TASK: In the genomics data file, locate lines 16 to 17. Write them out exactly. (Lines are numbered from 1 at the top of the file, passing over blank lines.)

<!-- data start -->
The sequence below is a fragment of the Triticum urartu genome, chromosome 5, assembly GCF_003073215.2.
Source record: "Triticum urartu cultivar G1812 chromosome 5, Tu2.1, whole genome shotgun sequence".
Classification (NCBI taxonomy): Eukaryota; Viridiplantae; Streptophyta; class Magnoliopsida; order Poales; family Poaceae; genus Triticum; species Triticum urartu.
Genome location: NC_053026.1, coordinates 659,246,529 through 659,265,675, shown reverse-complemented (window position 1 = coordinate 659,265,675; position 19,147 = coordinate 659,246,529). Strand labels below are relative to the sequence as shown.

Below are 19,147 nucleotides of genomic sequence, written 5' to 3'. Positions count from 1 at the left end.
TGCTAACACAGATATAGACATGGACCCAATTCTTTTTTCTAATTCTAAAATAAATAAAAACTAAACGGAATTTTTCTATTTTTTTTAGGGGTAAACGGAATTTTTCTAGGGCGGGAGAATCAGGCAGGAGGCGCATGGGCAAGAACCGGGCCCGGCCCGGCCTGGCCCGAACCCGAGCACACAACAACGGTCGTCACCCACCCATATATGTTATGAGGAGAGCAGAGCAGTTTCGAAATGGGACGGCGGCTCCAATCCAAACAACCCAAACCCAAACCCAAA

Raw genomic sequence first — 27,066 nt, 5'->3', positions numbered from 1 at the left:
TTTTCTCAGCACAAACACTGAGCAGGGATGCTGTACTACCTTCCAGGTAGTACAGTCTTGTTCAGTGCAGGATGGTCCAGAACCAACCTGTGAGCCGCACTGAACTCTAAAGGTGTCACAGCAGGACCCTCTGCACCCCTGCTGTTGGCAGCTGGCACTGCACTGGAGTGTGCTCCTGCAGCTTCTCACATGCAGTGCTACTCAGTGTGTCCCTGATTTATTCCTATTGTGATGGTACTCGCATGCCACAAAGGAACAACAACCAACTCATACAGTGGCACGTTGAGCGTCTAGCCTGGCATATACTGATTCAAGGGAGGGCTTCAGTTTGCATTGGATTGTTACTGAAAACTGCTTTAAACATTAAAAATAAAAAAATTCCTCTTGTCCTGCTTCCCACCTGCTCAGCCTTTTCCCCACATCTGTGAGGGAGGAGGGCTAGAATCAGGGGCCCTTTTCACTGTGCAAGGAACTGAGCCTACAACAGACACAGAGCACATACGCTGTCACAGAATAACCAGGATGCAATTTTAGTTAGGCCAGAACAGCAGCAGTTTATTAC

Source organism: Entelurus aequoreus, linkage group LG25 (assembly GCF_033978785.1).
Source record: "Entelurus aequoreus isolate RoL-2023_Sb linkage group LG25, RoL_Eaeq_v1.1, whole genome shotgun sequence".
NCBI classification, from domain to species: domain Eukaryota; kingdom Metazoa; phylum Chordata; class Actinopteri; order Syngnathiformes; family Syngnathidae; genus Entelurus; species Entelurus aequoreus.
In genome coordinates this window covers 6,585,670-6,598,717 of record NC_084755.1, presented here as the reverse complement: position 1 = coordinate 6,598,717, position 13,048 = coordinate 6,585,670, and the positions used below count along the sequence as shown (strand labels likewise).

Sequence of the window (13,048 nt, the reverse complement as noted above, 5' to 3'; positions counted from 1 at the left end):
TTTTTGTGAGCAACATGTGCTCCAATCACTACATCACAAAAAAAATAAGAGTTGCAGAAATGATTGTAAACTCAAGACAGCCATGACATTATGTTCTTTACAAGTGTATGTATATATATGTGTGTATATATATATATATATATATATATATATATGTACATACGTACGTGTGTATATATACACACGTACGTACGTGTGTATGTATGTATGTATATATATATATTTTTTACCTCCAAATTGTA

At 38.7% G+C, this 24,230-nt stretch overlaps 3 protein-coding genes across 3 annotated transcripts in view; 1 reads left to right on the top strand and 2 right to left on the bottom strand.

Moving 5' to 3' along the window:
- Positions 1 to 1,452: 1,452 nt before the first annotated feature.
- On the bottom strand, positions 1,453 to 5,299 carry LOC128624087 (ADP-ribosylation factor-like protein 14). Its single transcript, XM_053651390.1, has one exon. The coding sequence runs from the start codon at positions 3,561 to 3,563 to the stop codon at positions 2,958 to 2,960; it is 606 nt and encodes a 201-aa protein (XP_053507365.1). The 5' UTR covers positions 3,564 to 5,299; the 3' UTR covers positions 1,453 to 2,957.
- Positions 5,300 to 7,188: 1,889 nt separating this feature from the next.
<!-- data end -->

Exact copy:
Moving 5' to 3' along the window:
- Positions 1 to 1,452: 1,452 nt before the first annotated feature.